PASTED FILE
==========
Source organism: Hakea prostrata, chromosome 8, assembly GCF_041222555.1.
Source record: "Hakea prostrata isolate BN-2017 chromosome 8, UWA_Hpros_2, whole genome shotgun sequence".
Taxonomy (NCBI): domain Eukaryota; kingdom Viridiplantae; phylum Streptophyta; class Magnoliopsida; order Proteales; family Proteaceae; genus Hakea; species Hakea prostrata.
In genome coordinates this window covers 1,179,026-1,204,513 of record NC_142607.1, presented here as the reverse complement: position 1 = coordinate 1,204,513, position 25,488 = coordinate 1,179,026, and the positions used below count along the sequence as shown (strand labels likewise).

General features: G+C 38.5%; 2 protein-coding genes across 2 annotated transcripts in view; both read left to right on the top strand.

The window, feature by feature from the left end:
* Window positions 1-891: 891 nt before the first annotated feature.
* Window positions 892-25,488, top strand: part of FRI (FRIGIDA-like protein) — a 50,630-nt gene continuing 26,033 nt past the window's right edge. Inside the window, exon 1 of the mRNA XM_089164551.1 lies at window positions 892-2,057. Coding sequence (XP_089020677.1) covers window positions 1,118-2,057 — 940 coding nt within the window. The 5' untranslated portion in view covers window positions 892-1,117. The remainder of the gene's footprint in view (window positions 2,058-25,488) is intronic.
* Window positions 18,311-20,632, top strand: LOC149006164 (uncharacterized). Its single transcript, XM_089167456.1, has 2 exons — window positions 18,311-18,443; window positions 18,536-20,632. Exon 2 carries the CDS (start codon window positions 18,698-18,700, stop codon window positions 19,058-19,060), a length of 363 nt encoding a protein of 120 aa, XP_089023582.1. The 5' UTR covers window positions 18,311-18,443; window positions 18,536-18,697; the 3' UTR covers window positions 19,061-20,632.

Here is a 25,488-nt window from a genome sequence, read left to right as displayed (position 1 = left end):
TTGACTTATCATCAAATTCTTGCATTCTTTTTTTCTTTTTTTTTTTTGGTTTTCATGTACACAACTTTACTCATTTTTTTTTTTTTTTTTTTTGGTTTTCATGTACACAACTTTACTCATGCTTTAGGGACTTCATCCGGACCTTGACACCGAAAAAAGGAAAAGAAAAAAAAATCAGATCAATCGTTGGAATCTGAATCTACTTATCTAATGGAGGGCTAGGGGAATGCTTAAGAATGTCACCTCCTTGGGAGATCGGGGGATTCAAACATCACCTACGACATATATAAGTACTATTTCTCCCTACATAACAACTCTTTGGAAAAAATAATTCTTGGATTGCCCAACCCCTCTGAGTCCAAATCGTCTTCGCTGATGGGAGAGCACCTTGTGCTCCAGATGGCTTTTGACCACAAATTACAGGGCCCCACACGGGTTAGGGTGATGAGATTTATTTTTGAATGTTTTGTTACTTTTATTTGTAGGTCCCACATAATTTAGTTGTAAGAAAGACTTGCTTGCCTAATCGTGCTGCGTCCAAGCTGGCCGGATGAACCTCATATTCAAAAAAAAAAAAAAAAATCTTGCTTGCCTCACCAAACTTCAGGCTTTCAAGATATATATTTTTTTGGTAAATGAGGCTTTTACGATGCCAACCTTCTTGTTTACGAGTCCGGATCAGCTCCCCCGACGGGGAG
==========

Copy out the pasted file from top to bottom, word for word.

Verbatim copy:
Source organism: Hakea prostrata, chromosome 8, assembly GCF_041222555.1.
Source record: "Hakea prostrata isolate BN-2017 chromosome 8, UWA_Hpros_2, whole genome shotgun sequence".
Taxonomy (NCBI): domain Eukaryota; kingdom Viridiplantae; phylum Streptophyta; class Magnoliopsida; order Proteales; family Proteaceae; genus Hakea; species Hakea prostrata.
In genome coordinates this window covers 1,179,026-1,204,513 of record NC_142607.1, presented here as the reverse complement: position 1 = coordinate 1,204,513, position 25,488 = coordinate 1,179,026, and the positions used below count along the sequence as shown (strand labels likewise).

General features: G+C 38.5%; 2 protein-coding genes across 2 annotated transcripts in view; both read left to right on the top strand.

The window, feature by feature from the left end:
* Window positions 1-891: 891 nt before the first annotated feature.
* Window positions 892-25,488, top strand: part of FRI (FRIGIDA-like protein) — a 50,630-nt gene continuing 26,033 nt past the window's right edge. Inside the window, exon 1 of the mRNA XM_089164551.1 lies at window positions 892-2,057. Coding sequence (XP_089020677.1) covers window positions 1,118-2,057 — 940 coding nt within the window. The 5' untranslated portion in view covers window positions 892-1,117. The remainder of the gene's footprint in view (window positions 2,058-25,488) is intronic.
* Window positions 18,311-20,632, top strand: LOC149006164 (uncharacterized). Its single transcript, XM_089167456.1, has 2 exons — window positions 18,311-18,443; window positions 18,536-20,632. Exon 2 carries the CDS (start codon window positions 18,698-18,700, stop codon window positions 19,058-19,060), a length of 363 nt encoding a protein of 120 aa, XP_089023582.1. The 5' UTR covers window positions 18,311-18,443; window positions 18,536-18,697; the 3' UTR covers window positions 19,061-20,632.

Here is a 25,488-nt window from a genome sequence, read left to right as displayed (position 1 = left end):
TTGACTTATCATCAAATTCTTGCATTCTTTTTTTCTTTTTTTTTTTTGGTTTTCATGTACACAACTTTACTCATTTTTTTTTTTTTTTTTTTTGGTTTTCATGTACACAACTTTACTCATGCTTTAGGGACTTCATCCGGACCTTGACACCGAAAAAAGGAAAAGAAAAAAAAATCAGATCAATCGTTGGAATCTGAATCTACTTATCTAATGGAGGGCTAGGGGAATGCTTAAGAATGTCACCTCCTTGGGAGATCGGGGGATTCAAACATCACCTACGACATATATAAGTACTATTTCTCCCTACATAACAACTCTTTGGAAAAAATAATTCTTGGATTGCCCAACCCCTCTGAGTCCAAATCGTCTTCGCTGATGGGAGAGCACCTTGTGCTCCAGATGGCTTTTGACCACAAATTACAGGGCCCCACACGGGTTAGGGTGATGAGATTTATTTTTGAATGTTTTGTTACTTTTATTTGTAGGTCCCACATAATTTAGTTGTAAGAAAGACTTGCTTGCCTAATCGTGCTGCGTCCAAGCTGGCCGGATGAACCTCATATTCAAAAAAAAAAAAAAAAATCTTGCTTGCCTCACCAAACTTCAGGCTTTCAAGATATATATTTTTTTGGTAAATGAGGCTTTTACGATGCCAACCTTCTTGTTTACGAGTCCGGATCAGCTCCCCCGACGGGGAG